Terminate session if user does not accept terms&conditions

Cantor, Scott cantor.2 at osu.edu
Thu Jun 10 16:40:36 UTC 2021

On 6/10/21, 11:42 AM, "users on behalf of Oluf Færø" <users-bounces at shibboleth.net on behalf of ofa at klintra.fo> wrote:

>    So the Shibboleth IDP establishes a valid IDP session as soon as the authentication is successful. The post
>-authentication terms-interceptor does not modify this session state. 

Not generally, no. Restarting back at the authentication step is possible, but the ToU flow cannot do that, it wasn't designed with that in mind. And there are no supported mechanisms for just ending the request while not preserving the session. I'm not saying it's crazy, I'm saying it's not supported.

>  Therefore in the terms-screen I think it is reasonable to present the user with two options. Either the terms are
> accepted or the user must log-out (HTTP GET request to /profile/Logout) to terminate the session. I do not see
> the reason why the IDP should maintain the IDP session if the user rejects the terms.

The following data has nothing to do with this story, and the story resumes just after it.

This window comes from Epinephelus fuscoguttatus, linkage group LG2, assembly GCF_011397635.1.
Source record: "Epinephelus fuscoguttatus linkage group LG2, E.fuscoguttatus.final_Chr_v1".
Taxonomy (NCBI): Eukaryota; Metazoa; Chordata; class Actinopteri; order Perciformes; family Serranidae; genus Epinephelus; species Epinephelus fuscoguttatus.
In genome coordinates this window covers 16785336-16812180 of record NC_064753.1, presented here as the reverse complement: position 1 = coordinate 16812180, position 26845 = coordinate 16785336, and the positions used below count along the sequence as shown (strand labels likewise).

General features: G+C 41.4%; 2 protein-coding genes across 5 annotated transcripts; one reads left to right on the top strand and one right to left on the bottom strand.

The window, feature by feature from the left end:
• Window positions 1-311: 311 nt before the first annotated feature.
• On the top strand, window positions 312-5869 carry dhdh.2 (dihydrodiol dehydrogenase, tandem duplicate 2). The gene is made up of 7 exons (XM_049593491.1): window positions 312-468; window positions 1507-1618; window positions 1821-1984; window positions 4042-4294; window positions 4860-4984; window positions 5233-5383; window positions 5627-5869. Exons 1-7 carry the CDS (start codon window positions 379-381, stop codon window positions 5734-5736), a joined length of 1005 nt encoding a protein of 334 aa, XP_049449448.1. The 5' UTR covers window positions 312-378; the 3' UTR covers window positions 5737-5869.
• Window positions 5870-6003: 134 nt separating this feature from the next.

Once the final rejection page is displayed it could be altered to do a client-side forward automatically to a logout, though that's certainly not foolproof of course.

Nothing with shared macines is anything other than an attack waiting to happen. The problems are enormous. Shared machines are fundamentally unsable without significant risk and accomodations, as Peter said. Those are the solutions, and they're necessary whether you use this feature or not.

>    What should be the reason to keep the IDP session alive if the user has rejected the terms ?

Terms of use are per-service, not for the IdP as a whole. You could reject the terms for one service and accept them for another. That flow is NOT for some kind of "terms of use of the IdP". That's not the idea behind it.

I don't recall what the reason was for building that flow or who wanted it, but it gets very little use as far as I know, and it's not at the forefront of much thinking about how the IdP works. But how it works is how it works, so I'm simply answering your question.

-- Scott

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